Two Airport Expresses

Discussion in 'Mac Accessories' started by Alscott, Dec 10, 2012.

  1. Alscott macrumors newbie

    Joined:
    Nov 28, 2008
    #1
    Hello,

    I used to have one airport express (first gen.) in my house. The problem was the airport express was too far away from my bedroom to get a good connection. This airport express was connected to my modem. A man at my Apple store told me I could buy another Airport express, connect it to my wireless internet connection, put it in my room and receive a faster connection. I bought a second one (second gen.) I plugged it into the wall, set it to pick up my internet connection and it has a green light on. But I am noticing no change as far as internet connection. Can someone tell me what I am doing wrong?

    Thanks.
     
  2. waw74 macrumors 68030

    Joined:
    May 27, 2008
    #2
    you want to set it to extend the network of the first one.
    and you'll want to put it somewhere in the middle between your room and the main express. not in your room.
     
  3. Alscott thread starter macrumors newbie

    Joined:
    Nov 28, 2008
    #3
    Could you tell me how I would do that please? Thanks.
     
  4. mattopotamus macrumors G5

    mattopotamus

    Joined:
    Jun 12, 2012
    #4
    if you have the airport utility app either on your iphone, ipad, mac, or PC....there is a setting when you click on the new airport to make it a wireless extender. Just play with the menus. I am not 100% sure which one it is under, but there is only like 5 menus.
     
  5. davidoloan macrumors 6502

    Joined:
    Apr 28, 2009
    #5
  6. Alscott thread starter macrumors newbie

    Joined:
    Nov 28, 2008
    #6
    Thank you for sending me those two links, I apologize for the late response. With the instructions you gave I was able to connect several of my devices to my internet connection such as my iPod touch and DVD player. However, I am still noticing that the internet speed is still very slow compared to when I am closer to the original airport express (which has the modem connected to it.) And that goes for my computer, dvd player, etc. Is this a problem with my internet provider? Is the modem at fault for not sending a faster connection farther away?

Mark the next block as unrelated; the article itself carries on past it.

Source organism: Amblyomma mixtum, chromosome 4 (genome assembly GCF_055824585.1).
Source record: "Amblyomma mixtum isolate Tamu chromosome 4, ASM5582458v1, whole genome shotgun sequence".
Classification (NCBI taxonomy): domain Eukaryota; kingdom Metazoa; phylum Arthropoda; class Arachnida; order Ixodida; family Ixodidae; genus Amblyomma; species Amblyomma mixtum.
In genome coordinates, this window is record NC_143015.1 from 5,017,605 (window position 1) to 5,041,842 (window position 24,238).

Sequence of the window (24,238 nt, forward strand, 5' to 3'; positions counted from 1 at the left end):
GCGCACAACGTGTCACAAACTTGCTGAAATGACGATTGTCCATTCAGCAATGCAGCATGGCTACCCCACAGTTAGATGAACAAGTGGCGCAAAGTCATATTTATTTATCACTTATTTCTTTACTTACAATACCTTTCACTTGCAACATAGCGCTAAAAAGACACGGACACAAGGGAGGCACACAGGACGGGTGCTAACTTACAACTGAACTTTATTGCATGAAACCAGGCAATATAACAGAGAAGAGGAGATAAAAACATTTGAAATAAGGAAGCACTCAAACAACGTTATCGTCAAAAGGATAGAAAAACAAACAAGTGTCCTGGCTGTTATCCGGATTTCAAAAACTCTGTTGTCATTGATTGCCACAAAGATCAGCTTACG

Thank you again for your help.
     
  7. drsox macrumors 65816

    drsox

    Joined:
    Apr 29, 2011
    Location:
    Xhystos
    #7
    If you are extending via WiFi then the data rate is halved compared to a single AE. This is because the data has to be sent twice between the two AEs. If you use a wired connection between the two AEs then this halving doesn't happen.
     
  8. Apple fanboy, Dec 26, 2012
    Last edited: Dec 26, 2012

    Apple fanboy macrumors P6

    Apple fanboy

    Joined:
    Feb 21, 2012
    Location:
    Behind the Lens, UK
    #8
    If this is a problem due to them being to far apart, you could go for a pair of power line converters. Basically it uses your ring main as an Ethernet cable. Plug one in the room with the modem and connect by Ethernet, the other in the room where you plan to use the second AE and connect. That way you don't lose any wifi bandwidth. See the URL below which will show you what I mean.

    https://www.google.co.uk/shopping/p...mD9CAhQfB-YGQBg&ved=0CDcQ8wIwAQ#hsec:overview
     
  9. drsox macrumors 65816

    drsox

    Joined:
    Apr 29, 2011
    Location:
    Xhystos
    #9
    Yes, but two possible problems :

    1. Data rates will be limited to about 15% of the rated speeds (e.g. 15% of 500Mbps = 75Mbps).
    2. PowerLine units don't work well in old houses of where there is a lot of power noise. Also there is an issue with the phase relationships of some power lines. (e.g. it won't work between all the floors of my house, only some of them. Beats me why - maybe it's the way the power box was installed, maybe it's the crappy wiring that was installed when the house was refurbished in 2000.)
     
  10. Apple fanboy macrumors P6

    Apple fanboy

    Joined:
    Feb 21, 2012
    Location:
    Behind the Lens, UK
    #10
    More likely each floor has its own separate ring main and they aren't connected. In other words if you had a fault upstairs only the upstairs sockets would trip out. This is standard safe practise with modern wiring.
     
  11. drsox, Dec 27, 2012
    Last edited: Dec 27, 2012

    drsox macrumors 65816

    drsox

    Joined:
    Apr 29, 2011
    Location:
    Xhystos
    #11
    Yes, obviously - that's why the mains box has individual fuses for multiple power ring mains, light ring mains and dedicated ones for cookers etc. My mains box has more than 10 individual fuses.

    The unanswered question is why can't the PowerLine LAN signal complete the link between : Socket on Floor A>Ring Main A>Fuse A>Mains Box>Fuse B>Ring Main B >Socket on Floor B but CAN complete the link between Socket on Floor A>Ring Main A>Fuse A>Mains Box>Fuse C>Ring Main C >Socket on Floor C.

    It also isn't a 3 phase supply (which would defeat PowerLine) as is found in many mixed Business/Residential houses. (Mine isn't - although used to be in the 1950s with the old wiring and power setup).
     

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